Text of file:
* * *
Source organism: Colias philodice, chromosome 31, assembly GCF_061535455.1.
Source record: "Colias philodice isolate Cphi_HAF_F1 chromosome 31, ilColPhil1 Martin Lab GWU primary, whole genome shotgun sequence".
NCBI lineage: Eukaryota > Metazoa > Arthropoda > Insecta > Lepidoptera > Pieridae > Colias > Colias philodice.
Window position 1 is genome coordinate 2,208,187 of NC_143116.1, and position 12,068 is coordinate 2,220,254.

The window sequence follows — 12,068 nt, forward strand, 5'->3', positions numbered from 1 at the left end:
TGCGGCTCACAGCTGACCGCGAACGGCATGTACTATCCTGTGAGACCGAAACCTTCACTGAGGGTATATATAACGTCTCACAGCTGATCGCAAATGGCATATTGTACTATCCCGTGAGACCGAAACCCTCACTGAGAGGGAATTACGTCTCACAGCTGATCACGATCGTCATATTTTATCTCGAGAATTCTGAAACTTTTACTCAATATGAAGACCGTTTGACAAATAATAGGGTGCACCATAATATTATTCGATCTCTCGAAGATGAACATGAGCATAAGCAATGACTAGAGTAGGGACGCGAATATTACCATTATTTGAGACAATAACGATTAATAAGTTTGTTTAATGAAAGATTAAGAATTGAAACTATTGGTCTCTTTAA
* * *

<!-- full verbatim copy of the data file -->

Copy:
Source organism: Colias philodice, chromosome 31, assembly GCF_061535455.1.
Source record: "Colias philodice isolate Cphi_HAF_F1 chromosome 31, ilColPhil1 Martin Lab GWU primary, whole genome shotgun sequence".
NCBI lineage: Eukaryota > Metazoa > Arthropoda > Insecta > Lepidoptera > Pieridae > Colias > Colias philodice.
Window position 1 is genome coordinate 2,208,187 of NC_143116.1, and position 12,068 is coordinate 2,220,254.

The window sequence follows — 12,068 nt, forward strand, 5'->3', positions numbered from 1 at the left end:
TGCGGCTCACAGCTGACCGCGAACGGCATGTACTATCCTGTGAGACCGAAACCTTCACTGAGGGTATATATAACGTCTCACAGCTGATCGCAAATGGCATATTGTACTATCCCGTGAGACCGAAACCCTCACTGAGAGGGAATTACGTCTCACAGCTGATCACGATCGTCATATTTTATCTCGAGAATTCTGAAACTTTTACTCAATATGAAGACCGTTTGACAAATAATAGGGTGCACCATAATATTATTCGATCTCTCGAAGATGAACATGAGCATAAGCAATGACTAGAGTAGGGACGCGAATATTACCATTATTTGAGACAATAACGATTAATAAGTTTGTTTAATGAAAGATTAAGAATTGAAACTATTGGTCTCTTTAA